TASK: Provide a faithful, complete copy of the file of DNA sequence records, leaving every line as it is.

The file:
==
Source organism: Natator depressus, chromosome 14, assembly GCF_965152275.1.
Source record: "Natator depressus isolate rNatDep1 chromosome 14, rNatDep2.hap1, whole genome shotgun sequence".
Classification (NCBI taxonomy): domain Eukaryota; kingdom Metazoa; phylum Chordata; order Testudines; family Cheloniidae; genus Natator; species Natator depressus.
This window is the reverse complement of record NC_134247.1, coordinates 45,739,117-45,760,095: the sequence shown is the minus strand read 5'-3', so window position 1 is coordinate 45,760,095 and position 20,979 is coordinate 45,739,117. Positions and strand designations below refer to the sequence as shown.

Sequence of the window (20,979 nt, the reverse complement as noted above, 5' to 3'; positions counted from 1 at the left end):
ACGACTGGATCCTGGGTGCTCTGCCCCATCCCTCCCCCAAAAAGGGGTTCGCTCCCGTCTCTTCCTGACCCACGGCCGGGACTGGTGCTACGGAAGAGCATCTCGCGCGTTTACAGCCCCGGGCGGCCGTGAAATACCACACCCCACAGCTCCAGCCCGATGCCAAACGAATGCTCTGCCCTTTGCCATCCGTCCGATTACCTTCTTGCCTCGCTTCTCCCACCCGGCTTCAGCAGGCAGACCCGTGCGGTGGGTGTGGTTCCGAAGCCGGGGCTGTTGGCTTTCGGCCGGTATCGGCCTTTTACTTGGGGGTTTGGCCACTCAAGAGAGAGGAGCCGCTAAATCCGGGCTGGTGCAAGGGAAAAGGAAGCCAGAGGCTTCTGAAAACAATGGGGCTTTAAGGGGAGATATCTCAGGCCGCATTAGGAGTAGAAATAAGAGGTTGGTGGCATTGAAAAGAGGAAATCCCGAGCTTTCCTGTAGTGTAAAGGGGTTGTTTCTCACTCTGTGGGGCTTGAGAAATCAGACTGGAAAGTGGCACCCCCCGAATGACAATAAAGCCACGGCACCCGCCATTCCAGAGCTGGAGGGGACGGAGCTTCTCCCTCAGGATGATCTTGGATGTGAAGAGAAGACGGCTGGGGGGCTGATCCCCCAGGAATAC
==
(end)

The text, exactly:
Source organism: Natator depressus, chromosome 14, assembly GCF_965152275.1.
Source record: "Natator depressus isolate rNatDep1 chromosome 14, rNatDep2.hap1, whole genome shotgun sequence".
Classification (NCBI taxonomy): domain Eukaryota; kingdom Metazoa; phylum Chordata; order Testudines; family Cheloniidae; genus Natator; species Natator depressus.
This window is the reverse complement of record NC_134247.1, coordinates 45,739,117-45,760,095: the sequence shown is the minus strand read 5'-3', so window position 1 is coordinate 45,760,095 and position 20,979 is coordinate 45,739,117. Positions and strand designations below refer to the sequence as shown.

Sequence of the window (20,979 nt, the reverse complement as noted above, 5' to 3'; positions counted from 1 at the left end):
ACGACTGGATCCTGGGTGCTCTGCCCCATCCCTCCCCCAAAAAGGGGTTCGCTCCCGTCTCTTCCTGACCCACGGCCGGGACTGGTGCTACGGAAGAGCATCTCGCGCGTTTACAGCCCCGGGCGGCCGTGAAATACCACACCCCACAGCTCCAGCCCGATGCCAAACGAATGCTCTGCCCTTTGCCATCCGTCCGATTACCTTCTTGCCTCGCTTCTCCCACCCGGCTTCAGCAGGCAGACCCGTGCGGTGGGTGTGGTTCCGAAGCCGGGGCTGTTGGCTTTCGGCCGGTATCGGCCTTTTACTTGGGGGTTTGGCCACTCAAGAGAGAGGAGCCGCTAAATCCGGGCTGGTGCAAGGGAAAAGGAAGCCAGAGGCTTCTGAAAACAATGGGGCTTTAAGGGGAGATATCTCAGGCCGCATTAGGAGTAGAAATAAGAGGTTGGTGGCATTGAAAAGAGGAAATCCCGAGCTTTCCTGTAGTGTAAAGGGGTTGTTTCTCACTCTGTGGGGCTTGAGAAATCAGACTGGAAAGTGGCACCCCCCGAATGACAATAAAGCCACGGCACCCGCCATTCCAGAGCTGGAGGGGACGGAGCTTCTCCCTCAGGATGATCTTGGATGTGAAGAGAAGACGGCTGGGGGGCTGATCCCCCAGGAATAC